Getting back into the swing of things with some low-hanging fruit….
One of the most maddening aspects of our politics is the “style over substance” component; roughly, the “who is saying things better”, as opposed to the “what are they saying” aspect of elections. This dovetails with the obsessive Politico-style horse-race coverage that people have been denouncing for decades, with limited (though not entirely nonexistent) success.
This has ben magnified in the age of Trump, where you have a candidate who spouts wildly-contradictory mumbo-jumbo, and has a relationship with the truth about as solid as one of his marriages. He is someone who feels truth is what he wants it to be, because he’s a spoiled fancylad who surrounds himself with family and grubbing sycophants. So what to do when covering him? For the Wall Street Journal, as with every grasping Republican pol who has tied themselves to him (Paul Ryan), it’s to double down on the style issue, a breathtakingly cynical admission that this is a man completely unqualified to be President.
A Sunday editorial in the Wall Street Journal is the perfect example of this. In what is being praised as a sober and serious consideration of his candidacy, the Journal outlines the problem many supporters have.
They think he should make the election a referendum on Hillary Clinton, not on himself. And they’d like him to spend a little time each day—a half hour even—studying the issues he’ll need to understand if he becomes President.
Is that so hard? Apparently so. Mr. Trump prefers to watch the cable shows rather than read a briefing paper. He thinks the same shoot-from-the-lip style that won over a plurality of GOP primary voters can persuade other Republicans and independents who worry if he has the temperament to be Commander in Chief.
There’s more in this vein, but that’s enough. The Journal then goes on to say this is a winnable race, using math from a political scientist with a great track record, to show that Trump should be winning.
No model is perfect, but Mr. Abramowitz’s has predicted the winner of the major-party popular vote in every presidential election since 1988. His model predicts that Mr. Trump should win a narrow victory with 51.4%. A mainstream GOP candidate who runs a reasonably competent campaign would have about a 66% chance of victory.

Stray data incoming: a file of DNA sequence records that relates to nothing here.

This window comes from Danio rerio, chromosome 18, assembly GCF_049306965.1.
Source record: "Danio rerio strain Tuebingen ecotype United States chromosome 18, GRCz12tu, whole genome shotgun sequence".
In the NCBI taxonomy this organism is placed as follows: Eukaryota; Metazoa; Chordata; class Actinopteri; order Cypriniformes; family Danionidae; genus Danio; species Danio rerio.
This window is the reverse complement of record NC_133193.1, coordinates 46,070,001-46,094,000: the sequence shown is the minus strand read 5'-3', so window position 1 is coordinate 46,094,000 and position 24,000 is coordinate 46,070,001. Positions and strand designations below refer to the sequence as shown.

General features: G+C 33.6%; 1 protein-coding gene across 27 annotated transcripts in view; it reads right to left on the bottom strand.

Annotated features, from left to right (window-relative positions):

(It unfortunately forgets to ask who that mainstream candidate would be: Ted Cruz?)
Then comes the big ask:
If they can’t get Mr. Trump to change his act by Labor Day, the GOP will have no choice but to write off the nominee as hopeless and focus on salvaging the Senate and House and other down-ballot races. As for Mr. Trump, he needs to stop blaming everyone else and decide if he wants to behave like someone who wants to be President—or turn the nomination over to Mike Pence.
There’s a major tell buried in here, a desperate and craven one, and it’s the word “behave”. You see it in every politician, from Mitch to Paul, who have pegged their dreams of a right-wing walkover on this wildly unqualified man. They don’t think he will be a good President. By their own reckoning, as the Journal points out, he’s a shallow, ill-informed, narcissistic disaster, a walking calamity. They aren’t asking him to change; they recognize that’s an impossibility. The man is 70 years old: you think he’s going to suddenly now start being mature?
So that’s the thing. No one thinks that Donald Trump can become a different person. They are saying “Your behavior shows that you are 100% incapable of being the President, but can you, for three months, pretend to be someone different to trick people into voting for you?” That’s far beyond normal political image-burnishing, and a huge step beyond pandering. This isn’t lipstick on a pig. It’s not even making a Potemkin village. A pig has lips (maybe?), and even a Potemkin village has real people. They are distortions of reality, to hide something ugly. But at their heart, they acknowledge reality, at least enough to try to hide it.
The cynicism behind the “behave better” push is of a different stripe. It’s trying to create a new reality altogether. It isn’t putting lipstick on a pig; it’s saying “here’s a good dinner” while holding up a tray laden only with air. It’s pushing a car full of screaming passengers off a cliff while claiming you are building a new city of the future, right on this spot. This is trying to scrawl out the words “real water” into the rock of the barrenest desert and hope people try to drink it.
The only solace here is that their incredible cynicism is rooted in a laughable and pathetic stupidity. Many (including the WSJ) pin their hopes on something he said in April, a variant on a theme he’s been spinning the whole campaign.
However, they insisted that once voters got to know the real Trump, as opposed to the public face he has presented while campaigning and while hosting the NBC reality show The Apprentice, they will warm to him. He said that person was just an act.
Or, as the Journal quoted:
“At some point I’ll be so presidential that you people will be so bored, and I’ll come back as a presidential person, and instead of 10,000 people I’ll have about 150 people and they’ll say, boy, he really looks presidential,”
This has always been the strategy in everything Trump has done: pretend that he can be someone else and hope people fall for it. “I’m a great businessman”; “I can run the casino business so good”; “I can be Presidential when I want to be.” For his whole life, he’s convinced people that the obnoxious idiot was an act. It isn’t: the attempt to convince people is the whole act itself, it’s literally all he is good at. It’s worked breathtakingly well, and the desperate in the GOP and its media wing are its latest marks. They don’t believe he’s actually Presidential. They just think that he can fool other people into thinking he is. In doing that, in trying to perpetuate his con, they are its most foolish-looking victims.